Hans Eysenck's trait theory of personality

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Essentially physiology and genetics where mainly relevant in, Eysenck's theory Even though he was a behaviourist he considered that learned habits where of great importance, he also believed personality differences grew out of our genetic inheritance. Working within these areas of personality Eysenck discovered that there were two disciplines within psychology regarding personality. The first consisted of theorist who studied personality, interested in just developing theories with very little empirical evidence. The other used experimental evidence but had little or no interest in individual differences. This essay will critically evaluate Hans Eysenck's trait theory of personality.

Eysenck (1947) emphasized the importance of these two schools of personality studies; to be incorporated into one. However Eysenck's theories summarized in being able to identify and measure the dimensions of personality by using factor analysis in which he devised a means to measure and test them.

Eysenck was for the most part a research psychologist, although he began investigating historical approaches to personality, these included the work of Hippocrates and Galen; his rationale for this was to discover the underlying construction of personality. He found evidence that, suggested there could be differences in personality types. He used this evidence in his definition of personality. This is what he used to build a personality inventory related to Galen's Four Temperaments.

However Eysenck's research provided a valuable additional compared to the four temperaments of Galen; by exploring and analysing the personality by means of dimensions, and made up from intelligence, physique and nervous system. Eysenck claim was meet with scepticism from other theorist when he claimed that there was a large biological determinant to personality. However his biological theories have been accepted from biological research carried out.

Eysenck surveyed thousands of people, by means of many various adjectives (traits) representing behaviour as well as types. Eysenck (1970) created a scalable model of his personality test. He gathered massive amounts of research which comprised of using questionnaires, with these he collected his data; this helped him create his trait theory of personality, however unlike Cattell who gathered his data first, then produced his theory last, known as 'bottom up'. Eysenck began with the theory first and then created his data from his theory; this is why Eysenck became known as a 'top down theorist.' He used factor analysis to obtain large quantities of data, for example give a long list of adjectives to a substantial number of people. They can use these questionnaires to rate themselves on. Furthermore people who have high score in anxiety should in theory answer high on all anxiety related questions as cited in Maltby (2005). Using this method means only needing to ask fewer questions instead of a hundreds.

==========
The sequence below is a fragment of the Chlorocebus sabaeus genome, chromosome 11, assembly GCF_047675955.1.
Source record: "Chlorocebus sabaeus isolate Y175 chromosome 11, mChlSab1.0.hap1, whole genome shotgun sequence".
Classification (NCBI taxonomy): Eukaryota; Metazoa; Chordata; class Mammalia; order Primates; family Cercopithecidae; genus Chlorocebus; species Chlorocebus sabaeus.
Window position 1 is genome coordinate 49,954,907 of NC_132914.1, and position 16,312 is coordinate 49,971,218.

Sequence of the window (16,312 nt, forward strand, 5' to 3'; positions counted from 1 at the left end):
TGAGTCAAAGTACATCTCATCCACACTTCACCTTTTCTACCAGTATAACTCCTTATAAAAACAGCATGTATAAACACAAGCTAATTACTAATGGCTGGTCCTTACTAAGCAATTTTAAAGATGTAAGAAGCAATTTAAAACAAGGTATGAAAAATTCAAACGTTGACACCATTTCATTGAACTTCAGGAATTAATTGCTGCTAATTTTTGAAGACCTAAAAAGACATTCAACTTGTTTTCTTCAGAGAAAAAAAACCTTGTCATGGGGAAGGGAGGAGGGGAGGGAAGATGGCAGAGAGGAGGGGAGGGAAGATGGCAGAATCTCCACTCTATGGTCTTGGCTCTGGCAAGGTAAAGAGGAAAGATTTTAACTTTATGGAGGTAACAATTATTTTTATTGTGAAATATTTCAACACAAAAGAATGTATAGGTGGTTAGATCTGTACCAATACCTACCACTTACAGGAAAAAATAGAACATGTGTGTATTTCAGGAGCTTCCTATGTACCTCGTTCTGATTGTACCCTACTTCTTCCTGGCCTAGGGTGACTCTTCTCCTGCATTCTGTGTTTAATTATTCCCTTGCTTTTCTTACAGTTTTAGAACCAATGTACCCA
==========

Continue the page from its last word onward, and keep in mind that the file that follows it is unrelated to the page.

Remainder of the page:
Using the personality questionnaire participants were asked forty six questions in which their answers represent a true representation of their personality. Eysenck only suggested two traits then added his psychoticism trait later after studding mentally ill patients this made up his three traits of personality that are known today extroversion, introversion and psychoticism these he called super traits.

Costa & McCrae's (1976) developed this further with their big five model, Openness, extroversion, neuroticism conscientiousness & agreeableness. Eysenck's argued against agreeableness and conscientiousness saying they belonged at a lower level in the hierarchy than psychoticism, extraversion, and neuroticism. Just as extraversion is made up of; impulsivity and sociability, so also psychoticism is made up of the factors agreeableness and conscientiousness. At the highest level in the hierarchy are the super factors P, E, and N. These super factors are not only psychometrically sound, but also have a physiological basis that has never been claimed for the Big Five.

Costa and McCrae's (1976) as cited in Maltby (2005) related two traits in their big five model, however Costa et al used cluster analysis instead of factor analysis which showed two main clusters which agreed with Eysenck's extroversion and neuroticism, they called these facets similar to Eysenck's dimensions. However due to the facets being narrow they guaranteed to form a scale Costa et al created a new factor set to deal with this but now that lexical sampling was disappearing. Facet and factor were being measured; they added two new factors agreeable, conscientiousness to their original three which they took from Goldberg. Costa and Crae used questionnaires which were known as the five factor model of personality (NEO-PI (R)).